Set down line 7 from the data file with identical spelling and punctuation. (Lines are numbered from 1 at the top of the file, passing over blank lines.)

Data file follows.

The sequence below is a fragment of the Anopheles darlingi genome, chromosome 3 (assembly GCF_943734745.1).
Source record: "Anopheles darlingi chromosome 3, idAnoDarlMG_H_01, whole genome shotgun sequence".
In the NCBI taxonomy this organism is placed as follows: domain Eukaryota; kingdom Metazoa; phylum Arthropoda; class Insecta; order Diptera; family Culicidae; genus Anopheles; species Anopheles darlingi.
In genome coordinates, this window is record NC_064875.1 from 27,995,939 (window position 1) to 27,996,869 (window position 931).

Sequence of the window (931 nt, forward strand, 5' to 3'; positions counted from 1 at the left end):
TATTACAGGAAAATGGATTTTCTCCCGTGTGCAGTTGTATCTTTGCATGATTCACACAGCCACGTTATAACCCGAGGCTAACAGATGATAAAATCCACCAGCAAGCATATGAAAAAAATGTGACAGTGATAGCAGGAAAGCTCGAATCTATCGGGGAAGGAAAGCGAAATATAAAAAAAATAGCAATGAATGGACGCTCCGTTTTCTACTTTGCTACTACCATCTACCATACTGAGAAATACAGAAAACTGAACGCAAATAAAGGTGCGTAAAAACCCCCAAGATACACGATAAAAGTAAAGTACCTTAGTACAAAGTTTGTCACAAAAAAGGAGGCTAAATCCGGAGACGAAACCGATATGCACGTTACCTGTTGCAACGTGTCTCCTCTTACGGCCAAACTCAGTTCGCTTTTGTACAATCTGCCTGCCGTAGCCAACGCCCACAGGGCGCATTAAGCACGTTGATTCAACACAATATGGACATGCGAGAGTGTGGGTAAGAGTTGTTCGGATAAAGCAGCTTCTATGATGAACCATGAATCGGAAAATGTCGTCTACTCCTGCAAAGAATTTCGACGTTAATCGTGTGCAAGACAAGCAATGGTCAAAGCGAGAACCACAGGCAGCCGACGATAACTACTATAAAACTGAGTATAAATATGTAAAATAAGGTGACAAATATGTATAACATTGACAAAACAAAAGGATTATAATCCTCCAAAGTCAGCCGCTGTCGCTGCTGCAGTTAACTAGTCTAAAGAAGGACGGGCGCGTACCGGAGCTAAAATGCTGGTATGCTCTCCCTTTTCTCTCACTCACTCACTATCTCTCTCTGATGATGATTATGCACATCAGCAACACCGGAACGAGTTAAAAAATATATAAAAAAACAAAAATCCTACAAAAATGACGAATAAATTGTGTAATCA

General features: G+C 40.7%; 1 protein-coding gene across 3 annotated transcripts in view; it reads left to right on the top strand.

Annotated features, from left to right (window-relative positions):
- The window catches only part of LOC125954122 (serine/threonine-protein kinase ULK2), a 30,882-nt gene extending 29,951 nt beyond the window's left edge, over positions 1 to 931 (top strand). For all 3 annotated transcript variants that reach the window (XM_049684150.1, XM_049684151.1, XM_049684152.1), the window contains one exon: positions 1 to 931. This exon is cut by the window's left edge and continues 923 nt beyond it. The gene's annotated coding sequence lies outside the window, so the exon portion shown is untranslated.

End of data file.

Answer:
General features: G+C 40.7%; 1 protein-coding gene across 3 annotated transcripts in view; it reads left to right on the top strand.